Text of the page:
The site was subjected to detailed and meticulous excavation involving geophysical survey, fieldwalking, and environmental analysis to provide a landscape perspective. All archaeological deposits were passed through a sieve and flotation tank. This detailed approach to recording means that Howick now represents one of the most fully understood Mesolithic sites in Europe.

Greys Bathing House
The old Greys Bathing House is now a charming Grade II listed cottage standing on a cliff edge position with a sandy cove below. It was built in the early 19th century by the 2nd Earl Grey who was the Prime Minister responsible for the passing of the Great Reform Bill of 1832 and whose monument stands at the top of Grey Street in Newcastle upon Tyne. He had 16 children and the house was built specifically for the family to go bathing. This was a fabulous spot especially when the tide is at its highest.

Tue 13th June 2017

Hartside to High Cantle

Hartside to High Cantle

June 11th 2017

Our walkers for the day met at Hartside at the head of the Breamish valley and on a bright but blustery morning at 10.30ish set off on the road to Alnhammoor.  In a relatively sheltered spot Mark outlined the dayís walk before taking the path initially following the Shank burn and then branching off to begin the long but gentle climb to Little Dod and the junction with Salters Road. It was on this stretch and walking into a stiff breeze that the first shower of the day was encountered.

Fortunately the rain did not last too long – just enough to test our waterproofs – and at our first coffee break on Salters Road, Mark gave a brief history of this ancient route for drovers, salt traders and Border Reivers. There was also a brief discussion about ďnaturismĒ on the Northumberland beaches!

The well defined track took us to our planned lunch spot at the foot of High Cantle via the farms at Low and High Bleakehope.  Here the valley provided shelter from the wind and we encountered our only other outdoor enthusiasts – two cyclists struggling in the opposite direction to ourselves up a significant incline. During lunch Mark talked about the Battle of Otterburn amongst other topics including litter in the countryside, sheep farming, the M.O.D. range at Otterburn and future planned Shepherds Walks.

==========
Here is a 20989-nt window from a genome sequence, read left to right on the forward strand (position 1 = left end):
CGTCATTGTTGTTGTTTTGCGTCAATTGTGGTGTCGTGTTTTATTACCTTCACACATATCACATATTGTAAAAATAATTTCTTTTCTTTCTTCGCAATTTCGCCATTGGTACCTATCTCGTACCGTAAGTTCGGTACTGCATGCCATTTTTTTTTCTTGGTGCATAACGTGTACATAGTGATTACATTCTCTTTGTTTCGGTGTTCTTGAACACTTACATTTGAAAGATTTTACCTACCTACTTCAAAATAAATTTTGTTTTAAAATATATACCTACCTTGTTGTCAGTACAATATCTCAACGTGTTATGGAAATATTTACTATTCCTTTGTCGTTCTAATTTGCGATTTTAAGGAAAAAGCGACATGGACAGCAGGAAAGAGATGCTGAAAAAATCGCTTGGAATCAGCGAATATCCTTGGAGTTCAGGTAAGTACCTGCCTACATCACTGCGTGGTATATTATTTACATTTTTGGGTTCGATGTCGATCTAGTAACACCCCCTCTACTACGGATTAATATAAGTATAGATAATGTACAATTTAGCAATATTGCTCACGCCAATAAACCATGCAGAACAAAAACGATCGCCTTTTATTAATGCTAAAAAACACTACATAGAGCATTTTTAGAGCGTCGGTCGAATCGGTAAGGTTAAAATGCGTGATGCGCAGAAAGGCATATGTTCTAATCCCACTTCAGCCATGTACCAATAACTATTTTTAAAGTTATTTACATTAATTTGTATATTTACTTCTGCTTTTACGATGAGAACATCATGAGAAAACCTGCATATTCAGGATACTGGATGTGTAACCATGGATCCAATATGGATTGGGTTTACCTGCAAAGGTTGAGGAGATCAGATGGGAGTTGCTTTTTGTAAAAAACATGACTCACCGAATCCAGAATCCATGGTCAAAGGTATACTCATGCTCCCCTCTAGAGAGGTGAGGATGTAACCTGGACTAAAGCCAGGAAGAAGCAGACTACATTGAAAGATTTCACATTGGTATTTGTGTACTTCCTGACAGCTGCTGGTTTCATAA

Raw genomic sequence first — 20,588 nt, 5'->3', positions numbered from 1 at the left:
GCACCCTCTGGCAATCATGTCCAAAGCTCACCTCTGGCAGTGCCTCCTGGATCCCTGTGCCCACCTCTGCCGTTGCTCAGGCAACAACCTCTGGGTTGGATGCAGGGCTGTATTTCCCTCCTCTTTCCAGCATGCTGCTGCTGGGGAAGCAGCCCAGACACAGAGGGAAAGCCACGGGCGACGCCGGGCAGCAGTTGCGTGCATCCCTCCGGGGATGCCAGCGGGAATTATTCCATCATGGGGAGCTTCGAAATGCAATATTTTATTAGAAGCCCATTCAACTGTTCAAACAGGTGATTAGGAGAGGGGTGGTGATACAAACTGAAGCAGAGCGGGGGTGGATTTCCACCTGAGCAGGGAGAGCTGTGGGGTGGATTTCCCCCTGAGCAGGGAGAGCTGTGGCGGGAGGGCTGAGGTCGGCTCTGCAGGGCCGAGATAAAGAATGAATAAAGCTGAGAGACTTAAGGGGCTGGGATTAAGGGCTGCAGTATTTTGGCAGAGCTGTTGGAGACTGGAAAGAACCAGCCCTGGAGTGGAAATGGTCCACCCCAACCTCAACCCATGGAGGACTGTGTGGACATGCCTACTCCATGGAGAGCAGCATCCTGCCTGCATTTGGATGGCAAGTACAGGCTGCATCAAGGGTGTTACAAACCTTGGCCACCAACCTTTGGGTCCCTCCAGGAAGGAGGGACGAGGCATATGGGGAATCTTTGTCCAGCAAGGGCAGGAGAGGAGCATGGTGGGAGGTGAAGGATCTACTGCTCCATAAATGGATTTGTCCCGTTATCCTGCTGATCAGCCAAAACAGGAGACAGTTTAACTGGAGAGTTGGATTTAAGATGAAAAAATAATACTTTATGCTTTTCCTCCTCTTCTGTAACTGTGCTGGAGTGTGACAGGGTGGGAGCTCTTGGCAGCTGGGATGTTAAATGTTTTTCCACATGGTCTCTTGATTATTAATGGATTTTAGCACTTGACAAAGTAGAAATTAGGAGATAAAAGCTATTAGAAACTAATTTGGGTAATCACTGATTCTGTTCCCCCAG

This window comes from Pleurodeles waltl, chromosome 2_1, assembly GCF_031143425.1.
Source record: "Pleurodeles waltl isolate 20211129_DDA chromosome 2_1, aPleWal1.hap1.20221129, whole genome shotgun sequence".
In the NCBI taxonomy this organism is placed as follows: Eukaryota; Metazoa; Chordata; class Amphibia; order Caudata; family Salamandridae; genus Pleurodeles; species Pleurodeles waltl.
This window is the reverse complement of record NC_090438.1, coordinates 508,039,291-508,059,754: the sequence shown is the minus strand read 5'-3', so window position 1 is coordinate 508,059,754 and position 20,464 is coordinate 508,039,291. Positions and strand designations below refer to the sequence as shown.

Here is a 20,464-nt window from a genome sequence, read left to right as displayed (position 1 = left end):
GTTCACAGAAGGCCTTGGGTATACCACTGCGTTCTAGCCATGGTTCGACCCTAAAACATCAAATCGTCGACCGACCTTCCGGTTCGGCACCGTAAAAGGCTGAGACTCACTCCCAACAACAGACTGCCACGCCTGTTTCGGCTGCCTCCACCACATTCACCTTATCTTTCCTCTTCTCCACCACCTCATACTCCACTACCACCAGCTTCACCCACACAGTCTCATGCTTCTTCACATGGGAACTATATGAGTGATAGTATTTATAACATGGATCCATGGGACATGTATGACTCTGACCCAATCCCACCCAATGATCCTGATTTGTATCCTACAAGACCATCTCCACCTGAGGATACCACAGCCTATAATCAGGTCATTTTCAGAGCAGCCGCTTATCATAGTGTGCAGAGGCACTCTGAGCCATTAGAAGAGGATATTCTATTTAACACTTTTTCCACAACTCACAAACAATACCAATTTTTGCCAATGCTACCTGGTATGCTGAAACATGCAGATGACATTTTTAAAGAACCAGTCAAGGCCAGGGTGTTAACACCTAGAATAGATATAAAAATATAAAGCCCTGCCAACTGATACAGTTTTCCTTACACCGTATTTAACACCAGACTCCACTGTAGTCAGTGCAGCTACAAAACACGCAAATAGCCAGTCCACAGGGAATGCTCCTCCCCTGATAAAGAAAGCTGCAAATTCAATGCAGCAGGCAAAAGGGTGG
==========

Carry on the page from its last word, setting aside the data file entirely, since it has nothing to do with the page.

As we began our steep ascent to the High Cantle plateau the next rain shower arrived. Heartís pumping after the short but steep climb, our route took us over the fell to Rig Cairn and on towards Linhope. Underfoot the going was extremely wet (much to Markís surprise when the fells had been so dry just two weeks before) but again the shower did not last. We could see further rain clouds approaching and decided to press on without further stops, but to include Linhope Spout in the walk.  As we approached this well known waterfall and beauty spot we were surprised at the number of picnickers and visitors.  Several photos were taken and then we began the final stretch to the hamlet of Linhope and from there back to the cars at Hartside.  At this point the rain became heavy and persistent and by the time we returned to our starting point everyone was rather wet!

Despite the wind and periods of rain everyone thoroughly enjoyed the walk, the scenery, the company and their conversation.

My thanks to the walkers for making this such an enjoyable day.

Mark

Sat 10th June 2017

Morpeth and Bothal Nordic Walk

Morpeth and Bothal Nordic Walk

Not a great weather forecast for most of the day but it didnít put us off, Cath was our new walker so a teaching session was in order while we waited for Zeenat to arrive.  Val and Donna decided to have a refresher at the same time whilst I left Martin to chat to the others in the group.

A quick warm up and we were off.  Martin was at the front and I was backmarker keeping an eye on everyone.